Author:
Publish date:

Having said that, T2 Partners will be "monitoring" the situation.

Our comments on "Why I Am Leaving Goldman Sachs"

The op ed in today’s New York Times by retiring Goldman Sachs Executive Director Greg Smith is the talk of Wall Street. We think we know Goldman well, as the company has been our prime broker for the past seven years and Goldman (both stock and call options) is one of our largest positions, so we wanted to add our comments.

Our direct experience as a client of Goldman has been universally positive. The many people we have dealt with there have all been exceptionally talented and high-grade, and never once have we had a negative experience in which we felt that they took advantage of us or didn’t do what they said they would do.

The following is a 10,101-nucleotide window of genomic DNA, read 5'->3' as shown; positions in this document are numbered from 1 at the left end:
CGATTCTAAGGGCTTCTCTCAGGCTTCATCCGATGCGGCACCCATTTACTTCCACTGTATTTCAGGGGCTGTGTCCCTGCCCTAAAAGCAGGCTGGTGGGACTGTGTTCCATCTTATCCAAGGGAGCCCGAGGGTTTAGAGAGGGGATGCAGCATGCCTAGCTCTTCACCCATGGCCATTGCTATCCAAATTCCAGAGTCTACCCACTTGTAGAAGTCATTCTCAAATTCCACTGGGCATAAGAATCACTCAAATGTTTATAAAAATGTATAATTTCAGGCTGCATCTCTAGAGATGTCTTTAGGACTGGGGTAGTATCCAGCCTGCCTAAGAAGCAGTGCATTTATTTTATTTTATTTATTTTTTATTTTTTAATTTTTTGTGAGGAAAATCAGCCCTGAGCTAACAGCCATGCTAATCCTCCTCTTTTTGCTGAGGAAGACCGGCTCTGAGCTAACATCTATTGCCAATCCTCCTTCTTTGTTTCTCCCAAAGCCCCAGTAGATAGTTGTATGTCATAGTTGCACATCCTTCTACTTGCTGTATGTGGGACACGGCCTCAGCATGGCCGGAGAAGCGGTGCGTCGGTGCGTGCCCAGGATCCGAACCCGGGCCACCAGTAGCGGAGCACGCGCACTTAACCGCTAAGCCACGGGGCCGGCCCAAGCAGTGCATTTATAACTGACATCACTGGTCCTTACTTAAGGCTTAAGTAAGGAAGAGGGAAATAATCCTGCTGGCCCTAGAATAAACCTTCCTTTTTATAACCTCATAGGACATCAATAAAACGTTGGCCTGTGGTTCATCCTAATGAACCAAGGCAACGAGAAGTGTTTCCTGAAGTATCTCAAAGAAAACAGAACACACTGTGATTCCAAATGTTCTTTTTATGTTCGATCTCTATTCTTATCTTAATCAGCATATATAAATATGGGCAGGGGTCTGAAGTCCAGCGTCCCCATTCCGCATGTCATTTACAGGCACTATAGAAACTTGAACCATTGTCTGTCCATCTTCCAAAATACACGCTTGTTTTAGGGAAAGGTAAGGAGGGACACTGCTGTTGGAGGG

That said, we are not naïve. In all of our dealings with Wall Street firms, we assume that they are looking out for their own bottom lines, not ours. And we are certainly aware that the old, gentlemanly culture in which integrity and a customer-first attitude generally prevailed is long gone – not just at Goldman, but across all of Wall Street – and, in fact, across the entire financial industry (the reasons for this and what should be done about it are the subject for another day).

When we think about investing in any company – especially a financial one, which is heavily regulated, leveraged, and particularly difficult for an outsider to analyze – we factor into our investment equation our assessment of the company’s culture and values, and, if we have any concerns, what the potential associated risks are, such as unexpected losses and regulatory action. In light of our view of the moral decay across the U.S. financial sector, we aggressively haircut our estimates of intrinsic value in the sector – some companies more so than others. But at some price, of course, any stock is a buy, and last August and September we felt that the negativity surrounding the financial sector was way overdone and hence made a big – and, so far, very profitable – bet on Goldman and a number of other U.S. financial firms.